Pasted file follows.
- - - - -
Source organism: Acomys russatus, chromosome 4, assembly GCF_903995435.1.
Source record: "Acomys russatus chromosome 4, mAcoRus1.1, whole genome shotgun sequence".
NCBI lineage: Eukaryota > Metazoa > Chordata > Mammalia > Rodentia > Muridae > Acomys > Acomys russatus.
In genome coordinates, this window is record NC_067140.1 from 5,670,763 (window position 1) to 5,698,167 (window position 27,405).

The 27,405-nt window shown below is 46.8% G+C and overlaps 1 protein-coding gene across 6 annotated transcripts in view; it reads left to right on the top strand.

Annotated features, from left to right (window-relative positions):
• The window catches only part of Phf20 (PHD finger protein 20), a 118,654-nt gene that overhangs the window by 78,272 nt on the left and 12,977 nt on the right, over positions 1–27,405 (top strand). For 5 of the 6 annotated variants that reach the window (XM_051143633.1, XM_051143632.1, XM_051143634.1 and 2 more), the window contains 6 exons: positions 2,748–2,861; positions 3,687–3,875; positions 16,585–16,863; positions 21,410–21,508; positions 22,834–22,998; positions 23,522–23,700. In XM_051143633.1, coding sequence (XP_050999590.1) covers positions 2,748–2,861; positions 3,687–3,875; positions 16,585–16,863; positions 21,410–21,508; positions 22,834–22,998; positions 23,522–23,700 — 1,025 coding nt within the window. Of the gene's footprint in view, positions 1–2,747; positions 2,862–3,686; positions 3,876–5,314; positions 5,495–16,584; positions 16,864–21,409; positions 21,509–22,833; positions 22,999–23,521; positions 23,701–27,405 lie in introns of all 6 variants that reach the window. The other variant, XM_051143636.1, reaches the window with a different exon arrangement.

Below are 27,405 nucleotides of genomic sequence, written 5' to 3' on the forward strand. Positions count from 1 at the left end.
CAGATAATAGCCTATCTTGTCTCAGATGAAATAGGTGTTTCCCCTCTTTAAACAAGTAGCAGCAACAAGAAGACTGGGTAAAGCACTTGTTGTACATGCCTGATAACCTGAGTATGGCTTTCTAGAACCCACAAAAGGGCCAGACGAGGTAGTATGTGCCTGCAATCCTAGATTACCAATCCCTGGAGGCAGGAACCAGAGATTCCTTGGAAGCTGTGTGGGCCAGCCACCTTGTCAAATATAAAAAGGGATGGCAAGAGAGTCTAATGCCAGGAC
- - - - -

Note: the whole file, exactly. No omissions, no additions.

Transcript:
Source organism: Acomys russatus, chromosome 4, assembly GCF_903995435.1.
Source record: "Acomys russatus chromosome 4, mAcoRus1.1, whole genome shotgun sequence".
NCBI lineage: Eukaryota > Metazoa > Chordata > Mammalia > Rodentia > Muridae > Acomys > Acomys russatus.
In genome coordinates, this window is record NC_067140.1 from 5,670,763 (window position 1) to 5,698,167 (window position 27,405).

The 27,405-nt window shown below is 46.8% G+C and overlaps 1 protein-coding gene across 6 annotated transcripts in view; it reads left to right on the top strand.

Annotated features, from left to right (window-relative positions):
• The window catches only part of Phf20 (PHD finger protein 20), a 118,654-nt gene that overhangs the window by 78,272 nt on the left and 12,977 nt on the right, over positions 1–27,405 (top strand). For 5 of the 6 annotated variants that reach the window (XM_051143633.1, XM_051143632.1, XM_051143634.1 and 2 more), the window contains 6 exons: positions 2,748–2,861; positions 3,687–3,875; positions 16,585–16,863; positions 21,410–21,508; positions 22,834–22,998; positions 23,522–23,700. In XM_051143633.1, coding sequence (XP_050999590.1) covers positions 2,748–2,861; positions 3,687–3,875; positions 16,585–16,863; positions 21,410–21,508; positions 22,834–22,998; positions 23,522–23,700 — 1,025 coding nt within the window. Of the gene's footprint in view, positions 1–2,747; positions 2,862–3,686; positions 3,876–5,314; positions 5,495–16,584; positions 16,864–21,409; positions 21,509–22,833; positions 22,999–23,521; positions 23,701–27,405 lie in introns of all 6 variants that reach the window. The other variant, XM_051143636.1, reaches the window with a different exon arrangement.

Below are 27,405 nucleotides of genomic sequence, written 5' to 3' on the forward strand. Positions count from 1 at the left end.
CAGATAATAGCCTATCTTGTCTCAGATGAAATAGGTGTTTCCCCTCTTTAAACAAGTAGCAGCAACAAGAAGACTGGGTAAAGCACTTGTTGTACATGCCTGATAACCTGAGTATGGCTTTCTAGAACCCACAAAAGGGCCAGACGAGGTAGTATGTGCCTGCAATCCTAGATTACCAATCCCTGGAGGCAGGAACCAGAGATTCCTTGGAAGCTGTGTGGGCCAGCCACCTTGTCAAATATAAAAAGGGATGGCAAGAGAGTCTAATGCCAGGAC